@mrtn: Thanks. Painting 6mm is really nice. Not having to bother with highlights, transistions and whatnot - just get the paint where it belongs and that's that.



    Bon, here are several squadrons of the 10th Hussars!







    Hussars!


    Hussars were the bomb, the dog's ********, the bee's knees. And scoundrels. They were over as hell. A very nice website I found uses the term Hussar-mania going around in Europe from the late 18th century on. Everybody loved Hussars. Well, almost everybody ("Hussars are loved by wives and hated by husbands."). Of course there are hundreds of examples of Hussars being referenced in folk songs, operettas, stage plays, books and so on. They were really en vogue and every European army of any significance had several regiments of Hussars, and the French had the most of them. (closely followed by the Austrian and Russian armies)



    Where did Hussars come from?

    Hussars originate in Hungary/Serbia/Croatia and trace their origins back to nomadic tribes who raided these lands in the 13th century. Later on this area of course had the dubious honor of becoming the border to the Ottoman Empire. This means that life certainly wasn't boring and that people who lived there (to either side of the border) were constantly at war with each other. On horseback of course, due to the geography and the opponent. After Hussars had seen wide use in the Polish and Austrian armies during the early 17th century (Thirty Years War!) as irregular light cavalry regular Hussar regiments were set up.



    Due to their tradition as skilled horse- and swordsmen and their temperament (not dissimilar to 'Croatian' cavalry a bit earlier, there probably were overlaps too) each European army had to have them.



    Hussars in Napoleonic Armies


    Hussars were true light cavalry, but other than Chasseurs á Cheval they were not just the eyes and ears of the army, but also its ego. They had a firm ésprit de corps and were were deeply convinced that they were the best fencers and horsemen in the world. Apart from wine, tobacco, cursing and chasing women around they held big, impressive mustaches in high regard. Other cavalrymen, especially Dragoons were viewed as inferior and there was a lot of fighting going on. Hussars had several songs to express their disregard for dragoons.

    Amongst those guys Antoine de Lasalle is regarded as the ultimate Hussar. You can read stuff about him. Very impressive/insane. Amongst other things, he problaimed that every Hussar who lives to see the age of 30 was a blackguard (I found an old German translation of his phrase in which the word 'blackguard' was replaced by a very nice word for a female dog's anatomy).



    Uniform/Equipment

    Making up for much of their appeal, and expressing their nature, Hussars wore dashing, elaborate outfits in gaudy colours. Each regiment had their own colour scheme. The common trademarks was the cut. Originally they wore Kolpaks - the traditional tall fur hat with a colourful cusp hanging out to one side (Elite companies still went on to wear them, and elite Chasseurs took on this habit as well). Later on these were replaced by the shako.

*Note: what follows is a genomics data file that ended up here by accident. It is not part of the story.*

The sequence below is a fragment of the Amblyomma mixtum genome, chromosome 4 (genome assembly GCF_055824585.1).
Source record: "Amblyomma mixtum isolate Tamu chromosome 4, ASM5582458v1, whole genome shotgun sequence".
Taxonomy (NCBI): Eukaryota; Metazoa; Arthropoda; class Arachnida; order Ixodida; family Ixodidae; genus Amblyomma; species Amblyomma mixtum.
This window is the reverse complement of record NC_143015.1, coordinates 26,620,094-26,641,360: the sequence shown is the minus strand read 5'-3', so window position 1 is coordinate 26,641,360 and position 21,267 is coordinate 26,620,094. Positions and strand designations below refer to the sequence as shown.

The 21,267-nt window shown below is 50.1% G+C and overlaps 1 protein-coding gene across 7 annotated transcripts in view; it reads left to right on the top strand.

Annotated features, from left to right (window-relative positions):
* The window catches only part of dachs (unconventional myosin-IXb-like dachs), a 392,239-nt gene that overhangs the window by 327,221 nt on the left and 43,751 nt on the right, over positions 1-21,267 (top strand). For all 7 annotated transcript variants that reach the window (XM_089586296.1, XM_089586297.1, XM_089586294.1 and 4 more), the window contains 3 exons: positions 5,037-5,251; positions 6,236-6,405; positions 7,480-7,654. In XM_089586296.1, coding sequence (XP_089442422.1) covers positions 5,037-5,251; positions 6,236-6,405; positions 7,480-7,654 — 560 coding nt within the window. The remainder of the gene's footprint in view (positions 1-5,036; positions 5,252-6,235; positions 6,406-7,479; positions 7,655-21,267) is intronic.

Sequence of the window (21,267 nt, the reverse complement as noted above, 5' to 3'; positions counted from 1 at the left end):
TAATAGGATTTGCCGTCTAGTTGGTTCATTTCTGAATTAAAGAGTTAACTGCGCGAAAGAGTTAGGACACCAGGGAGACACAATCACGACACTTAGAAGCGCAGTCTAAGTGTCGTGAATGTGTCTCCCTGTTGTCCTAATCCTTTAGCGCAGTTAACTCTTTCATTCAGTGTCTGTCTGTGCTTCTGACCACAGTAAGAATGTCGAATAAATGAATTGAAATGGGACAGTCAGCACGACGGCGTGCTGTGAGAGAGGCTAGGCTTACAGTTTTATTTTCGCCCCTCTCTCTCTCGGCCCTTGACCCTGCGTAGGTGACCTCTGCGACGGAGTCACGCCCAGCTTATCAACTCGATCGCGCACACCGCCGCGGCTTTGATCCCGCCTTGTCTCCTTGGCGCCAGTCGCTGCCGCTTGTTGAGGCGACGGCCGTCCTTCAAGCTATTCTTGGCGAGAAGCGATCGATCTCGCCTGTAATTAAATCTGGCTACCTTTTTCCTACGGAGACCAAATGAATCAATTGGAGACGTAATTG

The other trademark item by which you can always identify a Hussar is the Pelisse - the fur-adorned jacket worn across the left shoulder. The name stems from a bastardized version of the German word Pelz (= pelt, animal hide). Traditionally eastern european steppe peeps wore animal pelts as a form of protection from sabre hits. The Pelisse in the 19th century had the same role. When worn 'properly', the Pelisse was a very tight-fitting, short jacket which eventually became a very fashionable item for men and women alike in Paris.

    On top of that Hussars wore the aforementioned big mustaches and their hair was parted into three tight braids: one hanging form the back of the head, the other two on top of or right in front of the ears. The reason for that (apart from - again - looking smart) was to protect the neck of the horseman to some extent.


    My little figures are meant to depict the 10th Hussars (or part thereof), like the chap in the picture above. Mine wear the shako rather than the Kolpak, but otherwise that's the colour scheme.


    In combat Hussars wore the light cavalry sabre and one or more pistols. Some units were said to have carbines as well, but they weren't really used. Rather than that Hussars would charge right in - sabre in one hand, pistol in the other, reigns between the teeth.

    There could be so much more said about Hussars and it's not hard to find sources on those dudes. In terms of film, of course Ridley Scott's first big film, The Duelists, is all about Hussars. According to wikipedia the first film about Hussars was made in 1897 and there were a LOT of films about them. And of course fashion and all of that reference the Hussar outfit all the time.

    Interesting chaps, those Hussars. Wild scroundrels and ne'er-do-wells. Of course they also were romanticized to no end and I believe that their mindset is very, very hard to understand given our notions today. Hard to tell from these tiny little metal figures, but it's true.

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    Re: A soldier will fight long and hard for a bit of coloured lead. - Sigur's Napoleon